The Supreme Court opted not to hear a challenge to Maine’s COVID-19 vaccine mandate for healthcare workers Tuesday.
The court turned down a request made on behalf of Maine healthcare workers who had a religious objection to the vaccine mandate, according to Reuters. The court previously rejected a request from the same group in November, and has previously turned down similar cases over vaccine mandates and religious exemptions in states like New York.
SCOTUS rejects challenge to Maine’s health worker vaccine mandate on religious grounds. In Nov, SCOTUS rejected the same plaintiffs, represented by a Christian legal advocacy group. SCOTUS is more open to state, than fed, regs. But SCOTUS one day may require religious op-outs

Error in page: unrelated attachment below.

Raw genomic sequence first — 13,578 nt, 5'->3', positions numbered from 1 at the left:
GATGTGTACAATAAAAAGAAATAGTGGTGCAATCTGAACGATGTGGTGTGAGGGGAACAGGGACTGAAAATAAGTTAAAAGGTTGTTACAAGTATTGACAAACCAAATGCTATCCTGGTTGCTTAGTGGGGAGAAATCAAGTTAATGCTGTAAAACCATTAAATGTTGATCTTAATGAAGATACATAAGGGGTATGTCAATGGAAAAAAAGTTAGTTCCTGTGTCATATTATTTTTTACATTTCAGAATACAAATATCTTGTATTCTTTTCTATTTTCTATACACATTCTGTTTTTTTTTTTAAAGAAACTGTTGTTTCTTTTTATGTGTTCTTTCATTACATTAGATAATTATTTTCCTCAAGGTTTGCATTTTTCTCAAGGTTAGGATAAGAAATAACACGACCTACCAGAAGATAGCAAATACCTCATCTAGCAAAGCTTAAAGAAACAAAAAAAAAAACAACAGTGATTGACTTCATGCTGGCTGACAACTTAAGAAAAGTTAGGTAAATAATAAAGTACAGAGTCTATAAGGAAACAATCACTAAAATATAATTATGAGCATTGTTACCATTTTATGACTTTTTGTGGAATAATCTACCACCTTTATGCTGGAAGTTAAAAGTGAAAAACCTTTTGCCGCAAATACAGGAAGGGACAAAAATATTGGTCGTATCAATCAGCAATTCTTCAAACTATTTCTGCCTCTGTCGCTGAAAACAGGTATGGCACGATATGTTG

— Lawrence Gostin (@LawrenceGostin) February 22, 2022
Democratic Gov. Janet Mills implemented the mandate in August, and the healthcare workers, represented by a Christian legal advocacy group, petitioned the legal system for a religious exemption, which was not included in the mandate. The group filed for the Supreme Court to review a lower court’s decision to leave the mandate in place, but at least six of the nine justices on the court opted not to hear the case.
In January, the Supreme Court’s conservative majority blocked President Joe Biden’s vaccine mandate for businesses with 100 or more employees. However, the court has been more lenient with state-level mandates. (RELATED: Liberals Push For Court-Packing After SCOTUS Blocks Biden’s OSHA Vaccine Mandate)